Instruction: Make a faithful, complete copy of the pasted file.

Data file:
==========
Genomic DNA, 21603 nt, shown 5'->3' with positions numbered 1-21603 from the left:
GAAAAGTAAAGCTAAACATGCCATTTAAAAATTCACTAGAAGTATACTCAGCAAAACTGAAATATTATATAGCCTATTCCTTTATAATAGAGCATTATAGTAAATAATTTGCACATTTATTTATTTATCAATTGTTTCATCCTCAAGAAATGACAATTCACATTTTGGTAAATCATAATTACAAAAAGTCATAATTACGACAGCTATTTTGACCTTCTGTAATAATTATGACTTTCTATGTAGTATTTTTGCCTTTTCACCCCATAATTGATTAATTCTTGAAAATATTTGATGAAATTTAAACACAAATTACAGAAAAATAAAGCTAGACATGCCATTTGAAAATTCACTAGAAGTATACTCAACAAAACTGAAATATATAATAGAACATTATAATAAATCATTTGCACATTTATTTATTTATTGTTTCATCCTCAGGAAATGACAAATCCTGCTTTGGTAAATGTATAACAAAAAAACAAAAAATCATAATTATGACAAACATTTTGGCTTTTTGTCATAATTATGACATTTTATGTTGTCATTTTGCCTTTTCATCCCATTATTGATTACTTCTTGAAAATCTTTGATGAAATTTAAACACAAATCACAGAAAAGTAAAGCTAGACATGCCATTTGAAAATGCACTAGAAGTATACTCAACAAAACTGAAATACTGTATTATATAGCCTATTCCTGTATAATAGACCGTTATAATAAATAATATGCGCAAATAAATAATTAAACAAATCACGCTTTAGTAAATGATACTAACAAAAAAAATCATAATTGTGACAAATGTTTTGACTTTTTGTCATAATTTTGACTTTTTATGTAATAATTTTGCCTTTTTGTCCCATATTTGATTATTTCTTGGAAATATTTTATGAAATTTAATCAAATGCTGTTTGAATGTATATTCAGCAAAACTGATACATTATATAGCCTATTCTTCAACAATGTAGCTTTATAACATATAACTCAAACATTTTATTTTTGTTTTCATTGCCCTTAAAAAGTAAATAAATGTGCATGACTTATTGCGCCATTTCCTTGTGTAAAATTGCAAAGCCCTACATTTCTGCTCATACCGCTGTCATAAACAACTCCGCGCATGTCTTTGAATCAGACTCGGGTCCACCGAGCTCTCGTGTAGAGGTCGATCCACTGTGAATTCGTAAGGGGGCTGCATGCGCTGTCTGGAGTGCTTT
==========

Genomic DNA, 21603 nt, shown 5'->3' with positions numbered 1-21603 from the left:
GAAAAGTAAAGCTAAACATGCCATTTAAAAATTCACTAGAAGTATACTCAGCAAAACTGAAATATTATATAGCCTATTCCTTTATAATAGAGCATTATAGTAAATAATTTGCACATTTATTTATTTATCAATTGTTTCATCCTCAAGAAATGACAATTCACATTTTGGTAAATCATAATTACAAAAAGTCATAATTACGACAGCTATTTTGACCTTCTGTAATAATTATGACTTTCTATGTAGTATTTTTGCCTTTTCACCCCATAATTGATTAATTCTTGAAAATATTTGATGAAATTTAAACACAAATTACAGAAAAATAAAGCTAGACATGCCATTTGAAAATTCACTAGAAGTATACTCAACAAAACTGAAATATATAATAGAACATTATAATAAATCATTTGCACATTTATTTATTTATTGTTTCATCCTCAGGAAATGACAAATCCTGCTTTGGTAAATGTATAACAAAAAAACAAAAAATCATAATTATGACAAACATTTTGGCTTTTTGTCATAATTATGACATTTTATGTTGTCATTTTGCCTTTTCATCCCATTATTGATTACTTCTTGAAAATCTTTGATGAAATTTAAACACAAATCACAGAAAAGTAAAGCTAGACATGCCATTTGAAAATGCACTAGAAGTATACTCAACAAAACTGAAATACTGTATTATATAGCCTATTCCTGTATAATAGACCGTTATAATAAATAATATGCGCAAATAAATAATTAAACAAATCACGCTTTAGTAAATGATACTAACAAAAAAAATCATAATTGTGACAAATGTTTTGACTTTTTGTCATAATTTTGACTTTTTATGTAATAATTTTGCCTTTTTGTCCCATATTTGATTATTTCTTGGAAATATTTTATGAAATTTAATCAAATGCTGTTTGAATGTATATTCAGCAAAACTGATACATTATATAGCCTATTCTTCAACAATGTAGCTTTATAACATATAACTCAAACATTTTATTTTTGTTTTCATTGCCCTTAAAAAGTAAATAAATGTGCATGACTTATTGCGCCATTTCCTTGTGTAAAATTGCAAAGCCCTACATTTCTGCTCATACCGCTGTCATAAACAACTCCGCGCATGTCTTTGAATCAGACTCGGGTCCACCGAGCTCTCGTGTAGAGGTCGATCCACTGTGAATTCGTAAGGGGGCTGCATGCGCTGTCTGGAGTGCTTT